Bhushan Toley of the Indian Institute of Science in India will develop a device that protects DNA specimens from destruction during transport to laboratories for diagnosis of infectious diseases. Sputum, urine, and blood contain the DNA of infectious agents that can be used to diagnose diseases to aid treatment and help prevent spread. Diagnosis is generally performed in specialized laboratories, but the DNA can be damaged during transport from remote locations due to the length of time it takes or exposure to high temperature. Drying the samples would help protect the DNA but this requires a sterile method that can handle larger volumes of multiple types of specimen. They will develop a device incorporating microfluidics for spreading out large-volume samples onto a porous paper membrane for rapid drying. They will test various agents for coating the membrane to stabilize the DNA and keep it sterile. They will optimize the design and test its ability to detect tuberculosis in clinical sputum specimens from infected patients.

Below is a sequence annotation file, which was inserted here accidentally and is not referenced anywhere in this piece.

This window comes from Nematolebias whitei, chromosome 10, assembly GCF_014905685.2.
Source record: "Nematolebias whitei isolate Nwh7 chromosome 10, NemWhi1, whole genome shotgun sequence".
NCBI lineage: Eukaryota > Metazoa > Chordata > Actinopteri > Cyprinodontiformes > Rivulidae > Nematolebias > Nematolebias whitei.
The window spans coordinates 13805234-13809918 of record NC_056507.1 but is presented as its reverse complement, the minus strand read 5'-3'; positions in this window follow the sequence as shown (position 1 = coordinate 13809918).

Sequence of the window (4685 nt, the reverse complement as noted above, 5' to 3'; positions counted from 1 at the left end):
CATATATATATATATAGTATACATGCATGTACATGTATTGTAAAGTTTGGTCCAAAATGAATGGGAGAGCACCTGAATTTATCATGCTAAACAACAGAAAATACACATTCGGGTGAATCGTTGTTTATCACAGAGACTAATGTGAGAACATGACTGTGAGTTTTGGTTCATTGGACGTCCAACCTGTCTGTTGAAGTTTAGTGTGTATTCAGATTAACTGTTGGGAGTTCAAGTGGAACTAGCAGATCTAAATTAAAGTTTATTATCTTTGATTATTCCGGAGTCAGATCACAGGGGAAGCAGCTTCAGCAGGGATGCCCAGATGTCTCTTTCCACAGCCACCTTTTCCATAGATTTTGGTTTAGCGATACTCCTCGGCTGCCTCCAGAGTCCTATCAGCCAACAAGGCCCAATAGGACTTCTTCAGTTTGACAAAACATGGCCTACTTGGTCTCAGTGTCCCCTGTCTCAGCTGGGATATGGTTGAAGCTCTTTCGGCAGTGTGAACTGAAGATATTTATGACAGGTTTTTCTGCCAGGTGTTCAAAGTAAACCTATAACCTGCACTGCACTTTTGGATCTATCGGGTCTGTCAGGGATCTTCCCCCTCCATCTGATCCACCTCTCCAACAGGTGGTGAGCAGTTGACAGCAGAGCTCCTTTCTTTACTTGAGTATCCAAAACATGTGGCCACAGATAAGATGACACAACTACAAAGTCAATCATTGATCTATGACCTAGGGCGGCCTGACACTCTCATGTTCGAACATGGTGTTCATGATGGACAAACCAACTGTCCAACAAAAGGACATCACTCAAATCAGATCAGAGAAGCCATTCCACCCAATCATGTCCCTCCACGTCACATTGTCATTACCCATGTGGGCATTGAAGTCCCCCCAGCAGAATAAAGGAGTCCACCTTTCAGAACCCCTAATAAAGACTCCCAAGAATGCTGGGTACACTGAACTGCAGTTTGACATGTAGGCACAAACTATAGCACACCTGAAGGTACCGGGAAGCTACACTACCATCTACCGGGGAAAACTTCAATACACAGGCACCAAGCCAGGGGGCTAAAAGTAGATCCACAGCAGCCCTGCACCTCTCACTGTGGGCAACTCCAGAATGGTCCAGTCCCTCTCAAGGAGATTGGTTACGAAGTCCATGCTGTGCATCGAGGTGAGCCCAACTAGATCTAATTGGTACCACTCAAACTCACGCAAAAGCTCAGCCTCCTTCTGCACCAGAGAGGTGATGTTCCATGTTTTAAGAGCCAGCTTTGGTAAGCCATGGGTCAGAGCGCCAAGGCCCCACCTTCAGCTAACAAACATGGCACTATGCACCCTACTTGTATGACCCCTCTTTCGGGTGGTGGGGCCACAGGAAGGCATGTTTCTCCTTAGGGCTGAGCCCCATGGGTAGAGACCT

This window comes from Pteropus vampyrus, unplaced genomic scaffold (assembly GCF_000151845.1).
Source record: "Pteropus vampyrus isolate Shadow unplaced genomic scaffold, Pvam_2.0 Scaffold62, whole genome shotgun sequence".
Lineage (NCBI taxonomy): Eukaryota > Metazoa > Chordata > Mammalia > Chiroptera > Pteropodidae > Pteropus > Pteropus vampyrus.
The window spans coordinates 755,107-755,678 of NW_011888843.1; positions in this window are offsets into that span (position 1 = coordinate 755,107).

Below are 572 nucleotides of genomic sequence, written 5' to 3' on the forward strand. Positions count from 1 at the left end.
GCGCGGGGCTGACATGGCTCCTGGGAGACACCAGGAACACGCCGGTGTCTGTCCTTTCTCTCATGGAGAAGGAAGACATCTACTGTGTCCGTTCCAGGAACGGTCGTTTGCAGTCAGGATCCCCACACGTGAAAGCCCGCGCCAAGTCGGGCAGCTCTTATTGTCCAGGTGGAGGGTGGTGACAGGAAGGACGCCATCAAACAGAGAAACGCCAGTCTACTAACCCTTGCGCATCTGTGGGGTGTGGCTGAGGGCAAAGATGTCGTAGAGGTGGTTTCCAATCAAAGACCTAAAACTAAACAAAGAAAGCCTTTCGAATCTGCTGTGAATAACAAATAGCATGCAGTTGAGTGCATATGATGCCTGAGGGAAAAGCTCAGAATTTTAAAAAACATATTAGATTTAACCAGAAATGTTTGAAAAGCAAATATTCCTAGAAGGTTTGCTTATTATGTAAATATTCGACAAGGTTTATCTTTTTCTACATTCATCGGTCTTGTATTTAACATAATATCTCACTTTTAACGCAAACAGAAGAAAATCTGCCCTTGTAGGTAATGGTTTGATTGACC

More information about Innovations for Integrated Diagnostics Systems (Round 19)